Agriculture

UC Davis Team Identifies Wheat Gene that Increases Yield

A team of scientists from University of California, Davis, have identified a new gene variant in wheat that can increase the amount of the grain produced, new research published in the journal PLOS Genetics finds.

Wheat is a staple of food diets worldwide and the gene discovery could allow farmers to grow more food without increasing land use. Increased yield could also lower consumer prices, making the crop more accessible.

UC Davis to Lead $15 Million Research Into Climate-Change Resistant Wheat

Wheat products account for roughly 20% of what people eat every day around the globe. As climate changes, wheat crops must adapt to new weather patterns to keep up with demand. 

The University of California, Davis, is leading a five-year, $15 million research project to accelerate wheat breeding to meet those new climate realities, as well as to train a new generation of plant breeders. 

UC Davis Awarded $6.5 Million to Develop AI Breeding Tool for Crops

A team of researchers from University of California, Davis, has been awarded a $6.5 million grant to use 3-D modeling, artificial intelligence and crop genetics to develop a tool to improve and accelerate breeding pipelines for legumes and sorghum.

Funding for the project, known as GEMINI*, comes from the Bill & Melinda Gates Foundation.

Shea Tree DNA Decoded, Paving Way to Speed up Growth

UC Davis played a key role in international research that has decoded the shea tree genome, potentially paving a way for breeding that could help speed up production of the African crop that serves as a vital nutritional resource, cosmetic additive and cocoa substitute.  

USAID Awards UC Davis $15 Million for Global Horticulture Research Program

The U.S. Agency for International Development will provide a base $15 million investment over the next five years, with up to $34.5 million total funding possible, to support a global research program led by the University of California, Davis, that advances fruit and vegetable production, handling, and consumption.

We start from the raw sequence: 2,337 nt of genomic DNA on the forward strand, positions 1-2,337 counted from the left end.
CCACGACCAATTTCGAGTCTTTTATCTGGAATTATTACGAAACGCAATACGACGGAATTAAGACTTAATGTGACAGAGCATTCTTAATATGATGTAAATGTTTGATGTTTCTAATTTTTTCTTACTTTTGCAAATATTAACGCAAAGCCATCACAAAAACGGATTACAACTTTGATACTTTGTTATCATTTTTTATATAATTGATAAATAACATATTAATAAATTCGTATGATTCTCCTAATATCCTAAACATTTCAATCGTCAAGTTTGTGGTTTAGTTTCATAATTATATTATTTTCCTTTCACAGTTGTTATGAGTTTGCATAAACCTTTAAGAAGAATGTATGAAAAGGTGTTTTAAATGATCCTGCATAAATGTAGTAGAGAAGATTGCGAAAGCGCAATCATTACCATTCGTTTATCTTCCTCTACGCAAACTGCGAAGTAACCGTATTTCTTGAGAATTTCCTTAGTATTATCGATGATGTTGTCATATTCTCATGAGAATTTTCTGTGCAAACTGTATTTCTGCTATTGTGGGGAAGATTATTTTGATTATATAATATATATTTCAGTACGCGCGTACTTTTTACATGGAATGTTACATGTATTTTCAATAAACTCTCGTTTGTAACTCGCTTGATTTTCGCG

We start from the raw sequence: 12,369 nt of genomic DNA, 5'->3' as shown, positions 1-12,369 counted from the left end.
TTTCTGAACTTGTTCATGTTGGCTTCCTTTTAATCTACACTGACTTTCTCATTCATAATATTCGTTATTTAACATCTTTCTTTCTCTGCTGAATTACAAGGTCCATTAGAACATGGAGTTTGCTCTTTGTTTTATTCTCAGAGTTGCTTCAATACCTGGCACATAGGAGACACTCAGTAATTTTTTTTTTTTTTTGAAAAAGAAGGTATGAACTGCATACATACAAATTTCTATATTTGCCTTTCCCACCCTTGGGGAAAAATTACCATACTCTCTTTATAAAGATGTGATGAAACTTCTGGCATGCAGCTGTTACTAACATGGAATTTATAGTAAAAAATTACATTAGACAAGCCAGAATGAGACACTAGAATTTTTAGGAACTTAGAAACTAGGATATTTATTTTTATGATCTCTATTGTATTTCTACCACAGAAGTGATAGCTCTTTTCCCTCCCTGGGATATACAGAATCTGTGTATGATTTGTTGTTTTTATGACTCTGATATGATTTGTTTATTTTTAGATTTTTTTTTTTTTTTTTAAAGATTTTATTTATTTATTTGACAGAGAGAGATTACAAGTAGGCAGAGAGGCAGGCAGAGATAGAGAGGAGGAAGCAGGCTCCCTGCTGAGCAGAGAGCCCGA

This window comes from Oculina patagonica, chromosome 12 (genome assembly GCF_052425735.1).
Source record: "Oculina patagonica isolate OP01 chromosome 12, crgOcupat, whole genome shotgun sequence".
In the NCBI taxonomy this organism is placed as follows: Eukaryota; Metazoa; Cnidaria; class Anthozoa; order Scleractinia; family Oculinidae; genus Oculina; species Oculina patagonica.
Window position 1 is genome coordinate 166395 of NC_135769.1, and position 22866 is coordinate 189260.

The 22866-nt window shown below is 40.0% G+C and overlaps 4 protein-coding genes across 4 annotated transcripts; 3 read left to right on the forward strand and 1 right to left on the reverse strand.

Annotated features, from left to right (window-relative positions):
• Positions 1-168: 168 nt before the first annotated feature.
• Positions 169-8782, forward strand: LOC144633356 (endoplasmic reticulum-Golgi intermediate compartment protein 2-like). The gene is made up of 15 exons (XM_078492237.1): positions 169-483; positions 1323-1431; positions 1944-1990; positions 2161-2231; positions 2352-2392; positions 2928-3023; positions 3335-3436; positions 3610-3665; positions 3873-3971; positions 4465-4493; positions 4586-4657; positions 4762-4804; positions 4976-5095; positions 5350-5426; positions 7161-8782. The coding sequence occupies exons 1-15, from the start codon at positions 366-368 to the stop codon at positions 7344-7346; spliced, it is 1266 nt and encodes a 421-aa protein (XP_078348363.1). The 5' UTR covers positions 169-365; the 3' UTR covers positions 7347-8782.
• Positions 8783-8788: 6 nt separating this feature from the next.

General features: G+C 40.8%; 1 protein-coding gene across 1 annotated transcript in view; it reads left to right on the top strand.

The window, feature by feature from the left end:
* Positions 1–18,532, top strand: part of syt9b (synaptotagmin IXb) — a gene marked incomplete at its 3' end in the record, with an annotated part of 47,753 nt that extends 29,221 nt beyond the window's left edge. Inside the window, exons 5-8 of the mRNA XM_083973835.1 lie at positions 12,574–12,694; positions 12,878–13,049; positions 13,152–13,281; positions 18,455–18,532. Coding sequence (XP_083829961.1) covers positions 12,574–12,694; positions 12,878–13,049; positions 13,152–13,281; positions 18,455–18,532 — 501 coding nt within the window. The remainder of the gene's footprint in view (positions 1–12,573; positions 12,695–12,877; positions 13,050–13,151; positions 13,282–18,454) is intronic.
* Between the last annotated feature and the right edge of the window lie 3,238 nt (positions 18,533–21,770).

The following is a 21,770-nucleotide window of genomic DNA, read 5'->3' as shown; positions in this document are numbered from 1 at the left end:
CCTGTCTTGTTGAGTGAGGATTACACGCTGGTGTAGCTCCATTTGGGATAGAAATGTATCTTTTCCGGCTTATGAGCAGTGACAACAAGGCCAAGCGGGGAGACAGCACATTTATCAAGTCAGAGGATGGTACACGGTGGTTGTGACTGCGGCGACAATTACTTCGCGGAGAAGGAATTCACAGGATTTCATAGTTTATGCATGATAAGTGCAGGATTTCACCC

UC Davis video honored in the 42nd Annual Telly Awards

A short documentary about agricultural innovations supported by University of California, Davis, researchers in Cambodia has picked up three awards at the 42nd Annual Telly Awards. It was a collaborative production between the Horticulture Innovation Lab, the Office of Strategic Communications and Max Video Productions in 2019.

UC Davis researchers seek to quantify benefits of chickens for commercial agriculture

Historically, chickens were not a rare sight on farms, where they contributed to soil fertility as they freely pecked and scratched around vegetable gardens and crop land. Now, researchers from the Department of Plant Sciences at the University of California, Davis and UC Cooperative Extension specialists have launched a research project to quantify the potential for chickens to be a part of safe and sustainable commercial organic vegetable production. 

Amélie Gaudin receives NIFA grant for cost-benefit analysis of winter cover crops

The National Institute for Food and Agriculture, or NIFA, has awarded Amélie Gaudin, associate professor in the Department of Plant Sciences at the University of California, Davis, an Agricultural Systems Research grant totalling $500,000. 

Gaudin was one of 12 researchers from across the country to receive the grant, which funds projects developing innovative and sustainable solutions to problems facing agriculture and is part of the larger Agriculture and Food Research Initiative . 

FFAR, Benson Hill grant $1,855,162 to UC Davis to study the Sierra Mixe corn variety’s remarkable ability to glean nitrogen from atmosphere

The Foundation for Food & Agriculture Research, or FFAR, has awarded a Seeding Solutions grant to the University of California, Davis to study how the microbial community hosted by the Sierra Mixe corn variety provides atmospheric nitrogen to the plant. Seeding Solutions grants are awarded annually in six different challenge groups recognized by the FFAR, with this one falling under “Next Generation Crops.” The grant was matched by Benson Hill for a total investment of $1,855,162